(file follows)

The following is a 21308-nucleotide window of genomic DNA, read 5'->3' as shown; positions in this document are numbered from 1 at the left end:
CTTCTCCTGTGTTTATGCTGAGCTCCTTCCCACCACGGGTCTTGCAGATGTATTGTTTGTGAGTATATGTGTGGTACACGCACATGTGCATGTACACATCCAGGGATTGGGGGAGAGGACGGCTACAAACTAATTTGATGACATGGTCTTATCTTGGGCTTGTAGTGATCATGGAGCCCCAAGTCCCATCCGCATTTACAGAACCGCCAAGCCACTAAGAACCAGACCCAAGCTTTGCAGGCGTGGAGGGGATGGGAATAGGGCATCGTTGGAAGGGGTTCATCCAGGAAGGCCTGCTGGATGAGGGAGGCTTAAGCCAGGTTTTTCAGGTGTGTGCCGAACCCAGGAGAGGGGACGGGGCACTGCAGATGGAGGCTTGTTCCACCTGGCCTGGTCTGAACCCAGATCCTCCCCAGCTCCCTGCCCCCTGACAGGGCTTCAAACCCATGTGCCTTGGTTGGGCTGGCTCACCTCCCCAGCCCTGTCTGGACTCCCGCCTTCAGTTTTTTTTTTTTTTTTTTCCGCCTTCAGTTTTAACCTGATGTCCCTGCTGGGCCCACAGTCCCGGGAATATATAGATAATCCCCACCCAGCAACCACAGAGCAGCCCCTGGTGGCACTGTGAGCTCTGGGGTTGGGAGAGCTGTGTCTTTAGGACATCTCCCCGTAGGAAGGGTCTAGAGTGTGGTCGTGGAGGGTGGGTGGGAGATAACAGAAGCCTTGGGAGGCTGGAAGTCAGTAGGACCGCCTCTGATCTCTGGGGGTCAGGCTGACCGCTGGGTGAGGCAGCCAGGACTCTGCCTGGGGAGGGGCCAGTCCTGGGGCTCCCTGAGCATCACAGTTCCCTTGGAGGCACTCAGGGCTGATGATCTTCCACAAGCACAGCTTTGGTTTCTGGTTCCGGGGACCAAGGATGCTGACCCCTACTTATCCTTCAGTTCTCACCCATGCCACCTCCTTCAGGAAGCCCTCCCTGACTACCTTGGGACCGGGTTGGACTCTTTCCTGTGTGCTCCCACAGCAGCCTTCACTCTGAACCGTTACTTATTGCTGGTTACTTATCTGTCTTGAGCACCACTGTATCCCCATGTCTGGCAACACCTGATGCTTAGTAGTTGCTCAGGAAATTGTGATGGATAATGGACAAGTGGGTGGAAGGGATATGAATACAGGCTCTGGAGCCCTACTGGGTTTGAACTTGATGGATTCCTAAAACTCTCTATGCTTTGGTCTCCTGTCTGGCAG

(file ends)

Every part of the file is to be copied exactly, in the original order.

The following is a 21308-nucleotide window of genomic DNA, read 5'->3' as shown; positions in this document are numbered from 1 at the left end:
CTTCTCCTGTGTTTATGCTGAGCTCCTTCCCACCACGGGTCTTGCAGATGTATTGTTTGTGAGTATATGTGTGGTACACGCACATGTGCATGTACACATCCAGGGATTGGGGGAGAGGACGGCTACAAACTAATTTGATGACATGGTCTTATCTTGGGCTTGTAGTGATCATGGAGCCCCAAGTCCCATCCGCATTTACAGAACCGCCAAGCCACTAAGAACCAGACCCAAGCTTTGCAGGCGTGGAGGGGATGGGAATAGGGCATCGTTGGAAGGGGTTCATCCAGGAAGGCCTGCTGGATGAGGGAGGCTTAAGCCAGGTTTTTCAGGTGTGTGCCGAACCCAGGAGAGGGGACGGGGCACTGCAGATGGAGGCTTGTTCCACCTGGCCTGGTCTGAACCCAGATCCTCCCCAGCTCCCTGCCCCCTGACAGGGCTTCAAACCCATGTGCCTTGGTTGGGCTGGCTCACCTCCCCAGCCCTGTCTGGACTCCCGCCTTCAGTTTTTTTTTTTTTTTTTTCCGCCTTCAGTTTTAACCTGATGTCCCTGCTGGGCCCACAGTCCCGGGAATATATAGATAATCCCCACCCAGCAACCACAGAGCAGCCCCTGGTGGCACTGTGAGCTCTGGGGTTGGGAGAGCTGTGTCTTTAGGACATCTCCCCGTAGGAAGGGTCTAGAGTGTGGTCGTGGAGGGTGGGTGGGAGATAACAGAAGCCTTGGGAGGCTGGAAGTCAGTAGGACCGCCTCTGATCTCTGGGGGTCAGGCTGACCGCTGGGTGAGGCAGCCAGGACTCTGCCTGGGGAGGGGCCAGTCCTGGGGCTCCCTGAGCATCACAGTTCCCTTGGAGGCACTCAGGGCTGATGATCTTCCACAAGCACAGCTTTGGTTTCTGGTTCCGGGGACCAAGGATGCTGACCCCTACTTATCCTTCAGTTCTCACCCATGCCACCTCCTTCAGGAAGCCCTCCCTGACTACCTTGGGACCGGGTTGGACTCTTTCCTGTGTGCTCCCACAGCAGCCTTCACTCTGAACCGTTACTTATTGCTGGTTACTTATCTGTCTTGAGCACCACTGTATCCCCATGTCTGGCAACACCTGATGCTTAGTAGTTGCTCAGGAAATTGTGATGGATAATGGACAAGTGGGTGGAAGGGATATGAATACAGGCTCTGGAGCCCTACTGGGTTTGAACTTGATGGATTCCTAAAACTCTCTATGCTTTGGTCTCCTGTCTGGCAG